Ruckus Wireless is best known for its work with overseas phone companies to develop technology to stream digital TV over standard Wi-Fi. But it also builds powerful—let’s call them prosumer--routers and access points for small businesses. And the company has just launched its first 802.11n router.
The $699 ZoneFlex 7942 delivers extended range as well as better signal control, enabling it to dodge signal interference in real time. It’s designed to fit the space between consumer routers and expensive enterprise-class devices. If you’re looking for a less pricey model, consider the $349 ZoneFlex 2942, an 802.11g MIMO router.
Range and reliability are the company’s hallmarks, says David Callisch, vice president of marketing for Ruckus. The secret lies in its proprietary smart antenna technology: The ZoneFlex 7942 includes a smart antenna array that integrates six high-gain vertically polarized and six horizontally polarized antenna elements. The device’s software selects the best antenna for any given client, and its QoS enables you to optimize performance for certain clients like VoIP. This provides up to 7dBi gain that reportedly delivers a range of up to 10,000 square feet. (I’m hoping to test this myself, because I’ve never gotten anywhere near that range with a consumer router.)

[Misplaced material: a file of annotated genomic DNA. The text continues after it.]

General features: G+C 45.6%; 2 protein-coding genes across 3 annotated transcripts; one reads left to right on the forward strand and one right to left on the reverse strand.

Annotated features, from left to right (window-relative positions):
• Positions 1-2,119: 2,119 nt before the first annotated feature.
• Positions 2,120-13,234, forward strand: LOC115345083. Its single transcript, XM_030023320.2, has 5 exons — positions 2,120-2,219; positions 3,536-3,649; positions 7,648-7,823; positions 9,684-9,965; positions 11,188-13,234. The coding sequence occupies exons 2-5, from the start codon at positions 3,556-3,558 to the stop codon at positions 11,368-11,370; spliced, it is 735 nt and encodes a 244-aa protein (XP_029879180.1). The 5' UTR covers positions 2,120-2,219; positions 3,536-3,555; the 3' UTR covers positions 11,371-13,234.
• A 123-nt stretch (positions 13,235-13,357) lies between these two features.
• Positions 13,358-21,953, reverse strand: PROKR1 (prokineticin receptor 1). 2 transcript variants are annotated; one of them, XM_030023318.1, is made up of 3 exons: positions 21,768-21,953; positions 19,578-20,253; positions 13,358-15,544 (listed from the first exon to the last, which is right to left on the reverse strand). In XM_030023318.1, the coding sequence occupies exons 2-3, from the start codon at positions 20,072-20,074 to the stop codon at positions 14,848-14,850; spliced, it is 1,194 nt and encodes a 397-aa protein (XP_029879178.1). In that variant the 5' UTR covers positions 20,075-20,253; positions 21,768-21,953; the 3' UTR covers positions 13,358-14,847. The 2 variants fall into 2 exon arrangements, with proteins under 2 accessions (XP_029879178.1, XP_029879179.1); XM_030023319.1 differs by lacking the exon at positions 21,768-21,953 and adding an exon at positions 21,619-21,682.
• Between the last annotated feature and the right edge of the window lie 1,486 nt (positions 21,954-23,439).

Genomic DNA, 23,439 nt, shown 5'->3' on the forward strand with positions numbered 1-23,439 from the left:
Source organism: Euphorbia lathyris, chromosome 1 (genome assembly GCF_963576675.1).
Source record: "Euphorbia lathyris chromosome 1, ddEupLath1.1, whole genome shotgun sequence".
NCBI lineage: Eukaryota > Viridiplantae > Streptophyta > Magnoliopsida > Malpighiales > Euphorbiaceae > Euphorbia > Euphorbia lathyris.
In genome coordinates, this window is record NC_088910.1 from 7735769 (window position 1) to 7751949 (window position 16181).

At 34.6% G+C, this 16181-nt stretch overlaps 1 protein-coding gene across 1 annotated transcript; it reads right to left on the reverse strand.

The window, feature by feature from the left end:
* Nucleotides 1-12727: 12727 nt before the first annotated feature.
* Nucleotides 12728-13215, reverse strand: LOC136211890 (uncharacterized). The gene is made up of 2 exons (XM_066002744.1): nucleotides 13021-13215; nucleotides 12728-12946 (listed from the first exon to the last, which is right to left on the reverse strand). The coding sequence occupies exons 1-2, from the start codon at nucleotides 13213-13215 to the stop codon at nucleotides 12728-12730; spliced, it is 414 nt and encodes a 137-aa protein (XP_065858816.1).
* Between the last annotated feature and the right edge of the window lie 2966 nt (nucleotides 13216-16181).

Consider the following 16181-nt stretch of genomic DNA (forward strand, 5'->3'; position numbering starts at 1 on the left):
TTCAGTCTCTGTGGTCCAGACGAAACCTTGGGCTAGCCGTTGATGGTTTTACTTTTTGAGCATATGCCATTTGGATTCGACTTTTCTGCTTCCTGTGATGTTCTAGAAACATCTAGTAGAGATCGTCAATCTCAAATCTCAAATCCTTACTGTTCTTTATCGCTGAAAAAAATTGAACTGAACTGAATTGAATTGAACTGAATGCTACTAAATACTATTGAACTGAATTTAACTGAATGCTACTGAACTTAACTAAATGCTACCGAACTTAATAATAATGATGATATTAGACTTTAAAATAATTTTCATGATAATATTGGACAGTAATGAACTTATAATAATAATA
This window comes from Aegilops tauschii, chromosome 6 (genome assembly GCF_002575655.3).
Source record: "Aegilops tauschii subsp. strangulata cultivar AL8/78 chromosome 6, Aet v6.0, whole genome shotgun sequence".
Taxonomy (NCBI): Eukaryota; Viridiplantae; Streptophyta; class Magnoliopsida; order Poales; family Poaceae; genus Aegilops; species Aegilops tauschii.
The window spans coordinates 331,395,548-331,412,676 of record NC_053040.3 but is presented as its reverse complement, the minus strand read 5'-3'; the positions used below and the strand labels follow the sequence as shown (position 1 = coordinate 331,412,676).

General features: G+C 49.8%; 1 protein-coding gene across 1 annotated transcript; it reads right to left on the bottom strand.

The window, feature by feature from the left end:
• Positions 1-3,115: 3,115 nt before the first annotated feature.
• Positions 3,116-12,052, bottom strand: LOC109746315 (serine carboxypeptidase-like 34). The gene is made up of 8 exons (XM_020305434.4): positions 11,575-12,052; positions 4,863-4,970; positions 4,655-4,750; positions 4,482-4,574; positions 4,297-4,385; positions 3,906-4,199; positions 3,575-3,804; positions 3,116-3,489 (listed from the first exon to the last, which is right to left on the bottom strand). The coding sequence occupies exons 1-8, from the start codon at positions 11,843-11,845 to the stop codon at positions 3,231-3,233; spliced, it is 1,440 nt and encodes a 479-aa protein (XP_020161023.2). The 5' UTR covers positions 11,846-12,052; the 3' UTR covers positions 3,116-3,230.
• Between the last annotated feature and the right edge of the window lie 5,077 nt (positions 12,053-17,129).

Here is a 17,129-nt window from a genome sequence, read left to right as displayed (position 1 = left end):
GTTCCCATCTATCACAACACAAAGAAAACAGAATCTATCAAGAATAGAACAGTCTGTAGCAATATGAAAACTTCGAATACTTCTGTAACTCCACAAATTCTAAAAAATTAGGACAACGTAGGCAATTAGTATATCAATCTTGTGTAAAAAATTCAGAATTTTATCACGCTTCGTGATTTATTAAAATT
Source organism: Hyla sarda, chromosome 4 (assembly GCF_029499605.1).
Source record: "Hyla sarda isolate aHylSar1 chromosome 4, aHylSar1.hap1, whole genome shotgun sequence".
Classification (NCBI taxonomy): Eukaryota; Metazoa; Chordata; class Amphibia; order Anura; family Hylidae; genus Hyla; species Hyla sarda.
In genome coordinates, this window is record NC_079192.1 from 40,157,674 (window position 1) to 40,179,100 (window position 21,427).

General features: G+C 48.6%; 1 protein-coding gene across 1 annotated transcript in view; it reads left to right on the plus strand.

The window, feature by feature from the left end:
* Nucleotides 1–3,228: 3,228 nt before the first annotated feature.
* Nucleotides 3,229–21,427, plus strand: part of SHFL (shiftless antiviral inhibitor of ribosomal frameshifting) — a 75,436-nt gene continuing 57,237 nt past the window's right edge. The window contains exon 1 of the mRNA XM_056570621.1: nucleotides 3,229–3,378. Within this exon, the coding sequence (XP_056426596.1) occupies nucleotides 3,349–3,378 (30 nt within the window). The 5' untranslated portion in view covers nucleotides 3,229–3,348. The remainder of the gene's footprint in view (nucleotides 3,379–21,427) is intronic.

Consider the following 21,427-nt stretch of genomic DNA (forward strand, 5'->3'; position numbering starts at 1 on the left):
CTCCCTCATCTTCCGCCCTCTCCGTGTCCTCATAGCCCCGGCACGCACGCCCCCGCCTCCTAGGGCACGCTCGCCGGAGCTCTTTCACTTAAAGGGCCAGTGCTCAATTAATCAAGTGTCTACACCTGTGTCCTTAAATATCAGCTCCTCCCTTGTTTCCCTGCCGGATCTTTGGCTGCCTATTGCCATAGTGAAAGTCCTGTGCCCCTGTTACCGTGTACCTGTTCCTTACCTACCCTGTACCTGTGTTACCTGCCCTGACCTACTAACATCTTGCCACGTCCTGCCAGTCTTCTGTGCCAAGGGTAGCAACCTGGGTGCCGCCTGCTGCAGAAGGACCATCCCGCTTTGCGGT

Callisch says Ruckus installations typically require about half the number of access points because of its smart antenna technology. And he says Ruckus guarantees at least 20Mbps of predictable performance within a 5,000- to 10,000-square-foot facility. That 20Mbps, he says, is the worst-case scenario for an 802.11g network because you’ll never get the rated speed of 54Mbps. “We make the worse case suck less, because you’ll never get less than 20Mbps,” he says.”
Callisch says Ruckus targets small businesses that range from a 10-person mom-and-pop shop to a company of up to 750 employees. The biggest demand among small businesses is a more reliable and robust signal, both in range and consistency. “People want their laptop to have the same five bars that their phones do,” he says. Callisch says many customers are willing to pay more for a reliable signal and predictable range.